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Updated 2:15 PM December 9, 2008
 

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Scholarship & Creative Work
Attending to ailing spouse may increase caregiver longevity

Older people who spent at least 14 hours a week taking care of a disabled spouse lived longer than others, researchers found.

The study supports earlier research showing that in terms of health and longevity, it really is better to give than to receive.

"These findings suggest that caregivers may actually benefit from providing care under some circumstances," says researcher Stephanie Brown, lead author of the study report. "Previous studies have documented negative health effects of caregiving. But the current results show that it is time to disentangle the presumed stress of providing help from the stress of witnessing a loved one suffer."

Brown is an assistant professor of internal medicine at the Medical School and a faculty associate at the Institute for Social Research (ISR). She also is affiliated with the Ann Arbor Veterans Affairs Hospital.

The U-M Health and Retirement Study focused on 1,688 couples age 70 and older who all lived on their own.

At the start of the study in 1993, both members of each couple reported how much help they received from their spouse with a long list of everyday activities. These included eating, dressing and bathing, preparing meals, managing money and taking medications.

Over the course of the study, 909 people died — about 27 percent of the study population. Brown and colleagues found that the individuals who provided at least 14 hours of care a week to their spouses significantly were less likely to have died during the study period than those who provided no spousal care.

Results of the ISR Health and Retirement Study will appear in Psychological Science, a journal of the Association for Psychological Science.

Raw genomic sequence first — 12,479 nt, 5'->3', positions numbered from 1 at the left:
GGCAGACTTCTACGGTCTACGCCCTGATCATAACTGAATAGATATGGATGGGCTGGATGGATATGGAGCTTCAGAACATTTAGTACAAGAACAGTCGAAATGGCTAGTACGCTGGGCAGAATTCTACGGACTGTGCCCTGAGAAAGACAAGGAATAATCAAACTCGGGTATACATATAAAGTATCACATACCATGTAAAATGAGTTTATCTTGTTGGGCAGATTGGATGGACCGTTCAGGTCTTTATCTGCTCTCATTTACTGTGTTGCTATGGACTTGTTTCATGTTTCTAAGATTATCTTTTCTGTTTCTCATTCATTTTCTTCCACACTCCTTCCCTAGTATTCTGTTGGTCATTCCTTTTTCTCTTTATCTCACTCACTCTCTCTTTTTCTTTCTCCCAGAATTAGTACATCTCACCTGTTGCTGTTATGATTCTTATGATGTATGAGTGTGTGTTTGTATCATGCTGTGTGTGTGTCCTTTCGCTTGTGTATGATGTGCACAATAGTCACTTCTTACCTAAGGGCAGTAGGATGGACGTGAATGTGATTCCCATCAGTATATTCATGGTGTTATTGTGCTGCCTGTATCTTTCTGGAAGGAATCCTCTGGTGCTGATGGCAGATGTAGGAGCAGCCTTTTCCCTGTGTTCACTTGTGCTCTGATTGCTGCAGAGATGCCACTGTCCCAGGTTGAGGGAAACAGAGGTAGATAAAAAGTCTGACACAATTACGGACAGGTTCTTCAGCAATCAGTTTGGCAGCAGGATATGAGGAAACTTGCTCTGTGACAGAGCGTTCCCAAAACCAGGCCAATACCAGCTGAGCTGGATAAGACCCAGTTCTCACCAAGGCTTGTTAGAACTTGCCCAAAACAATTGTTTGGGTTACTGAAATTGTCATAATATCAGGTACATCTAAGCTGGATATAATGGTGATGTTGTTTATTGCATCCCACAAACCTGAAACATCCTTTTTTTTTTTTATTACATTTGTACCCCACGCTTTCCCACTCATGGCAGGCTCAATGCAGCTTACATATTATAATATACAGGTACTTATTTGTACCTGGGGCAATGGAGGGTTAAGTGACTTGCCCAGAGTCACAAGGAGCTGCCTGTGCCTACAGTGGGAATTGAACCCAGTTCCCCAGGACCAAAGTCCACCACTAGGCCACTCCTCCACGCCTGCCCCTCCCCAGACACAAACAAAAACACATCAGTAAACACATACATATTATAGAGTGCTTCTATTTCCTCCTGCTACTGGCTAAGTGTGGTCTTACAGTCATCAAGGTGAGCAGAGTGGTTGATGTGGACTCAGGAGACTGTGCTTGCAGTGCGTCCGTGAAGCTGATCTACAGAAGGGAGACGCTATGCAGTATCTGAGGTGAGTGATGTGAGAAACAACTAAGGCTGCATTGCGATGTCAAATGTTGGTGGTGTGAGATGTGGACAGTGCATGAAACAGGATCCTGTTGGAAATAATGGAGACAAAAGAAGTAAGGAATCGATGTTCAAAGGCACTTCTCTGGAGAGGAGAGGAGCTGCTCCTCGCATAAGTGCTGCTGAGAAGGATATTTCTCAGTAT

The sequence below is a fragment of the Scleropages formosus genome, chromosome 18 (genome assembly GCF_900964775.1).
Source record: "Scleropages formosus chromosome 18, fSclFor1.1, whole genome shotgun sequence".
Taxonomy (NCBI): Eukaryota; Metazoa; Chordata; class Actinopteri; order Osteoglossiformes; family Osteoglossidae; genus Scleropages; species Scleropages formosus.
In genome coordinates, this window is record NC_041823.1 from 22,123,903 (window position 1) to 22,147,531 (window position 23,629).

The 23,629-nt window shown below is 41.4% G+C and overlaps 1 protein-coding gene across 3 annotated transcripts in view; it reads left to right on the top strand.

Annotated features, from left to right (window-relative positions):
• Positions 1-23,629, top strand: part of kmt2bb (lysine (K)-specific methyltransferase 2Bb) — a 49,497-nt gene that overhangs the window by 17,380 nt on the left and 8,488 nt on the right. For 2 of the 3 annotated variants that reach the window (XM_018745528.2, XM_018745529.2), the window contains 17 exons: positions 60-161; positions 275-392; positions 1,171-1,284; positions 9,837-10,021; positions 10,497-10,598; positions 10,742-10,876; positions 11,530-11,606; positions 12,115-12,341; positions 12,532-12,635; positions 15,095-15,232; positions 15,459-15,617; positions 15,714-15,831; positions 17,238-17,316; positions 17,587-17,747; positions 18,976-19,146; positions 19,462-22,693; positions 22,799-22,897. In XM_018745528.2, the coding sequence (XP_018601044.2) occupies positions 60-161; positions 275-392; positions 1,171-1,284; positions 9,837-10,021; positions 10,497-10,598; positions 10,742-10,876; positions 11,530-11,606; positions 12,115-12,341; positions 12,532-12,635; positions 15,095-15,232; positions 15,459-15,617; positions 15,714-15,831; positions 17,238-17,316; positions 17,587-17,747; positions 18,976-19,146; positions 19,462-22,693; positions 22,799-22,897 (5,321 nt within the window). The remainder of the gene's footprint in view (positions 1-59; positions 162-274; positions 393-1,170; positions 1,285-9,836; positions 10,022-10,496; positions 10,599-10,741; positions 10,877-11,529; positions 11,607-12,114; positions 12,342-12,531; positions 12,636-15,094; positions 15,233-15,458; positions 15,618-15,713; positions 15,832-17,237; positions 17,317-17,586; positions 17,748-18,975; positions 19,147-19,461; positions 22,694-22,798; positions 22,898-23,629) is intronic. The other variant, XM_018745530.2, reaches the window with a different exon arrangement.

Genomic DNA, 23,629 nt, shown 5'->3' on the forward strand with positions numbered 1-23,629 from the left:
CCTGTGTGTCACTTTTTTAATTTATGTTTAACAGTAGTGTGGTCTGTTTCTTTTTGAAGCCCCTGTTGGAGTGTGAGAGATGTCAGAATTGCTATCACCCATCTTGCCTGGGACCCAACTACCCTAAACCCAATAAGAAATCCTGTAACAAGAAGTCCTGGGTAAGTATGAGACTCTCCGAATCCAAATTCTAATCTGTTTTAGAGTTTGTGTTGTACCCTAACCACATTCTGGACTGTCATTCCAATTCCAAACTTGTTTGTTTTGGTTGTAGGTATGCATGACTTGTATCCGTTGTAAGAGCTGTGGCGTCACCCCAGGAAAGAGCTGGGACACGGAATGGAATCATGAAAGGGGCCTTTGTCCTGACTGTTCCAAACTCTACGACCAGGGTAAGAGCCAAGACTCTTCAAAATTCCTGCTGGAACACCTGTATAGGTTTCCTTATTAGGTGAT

Child vaccines cause financial burden to many physicians

The costs that health care providers are charged and reimbursed for childhood vaccines vary widely, and the high cost of some immunizations is leading to significant financial strain for some physicians, a pair of studies show.

The findings suggest that many physicians appear to be paying too much and receiving too little reimbursement, but they can use this new data to help improve both areas, the researchers say.

"Physicians need to be better business people, and negotiate better prices and payments," says lead author Dr. Gary Freed, chief of the Division of General Pediatrics and director of the Child Health Evaluation and Research (CHEAR) Unit at the U-M Health System C.S. Mott Children's Hospital. Freed is the immediate past chair of the U.S. Department of Health and Human Services National Vaccine Advisory Committee.

With vaccines for children enrolled in Medicaid funded by the public sector through the federal Vaccines for Children Program, prices are negotiated annually with vaccine manufacturers by the Centers for Disease Control and Prevention. But the data from the new studies support the belief that costs and reimbursements are widely variable in private practices.

The studies found that the price-per-dose of one brand of hepatitis B vaccine, for example, ranged from $4.26 to $13.06 at different medical practices. Reimbursements of the MMR (measles, mumps and rubella) vaccine ranged from $16.77 to $59.02. Many physicians in the survey expressed dissatisfaction with the price and reimbursement levels of vaccines.

The studies appear in the December issue of the journal Pediatrics.

In addition to Freed, authors of both papers were Sarah Clark and Anne Cowan of the CHEAR Unit. Sashi Gregory also was an author of the reimbursement study.

Religion, families comfort women caring for Alzheimer's patients

When caretaking for Alzheimer's disease patients, women are more likely than men to take advantage of some support services including transportation, but not seek in-home help.

Researchers at U-M and other universities looked at gender differences in how caregivers assisted Alzheimer's patients. They also looked at how religion affected the type of service considered for these patients.

"Given that women are traditionally accustomed to in-home tasks, they may perceive less difficulty in performing such tasks, and thus might be less inclined to seek and receive outside assistance," says Louis Burgio, who co-authored the study. He is the Harold R. Johnson Professor of Social Work and an adjunct research professor at the Institute of Gerontology.

Participants in the study answered questions about formal services, which included in-home aid such as receiving visits from a nurse or accepting meals delivered to their residences. Out-of-home services involved transportation, adult day care and support groups.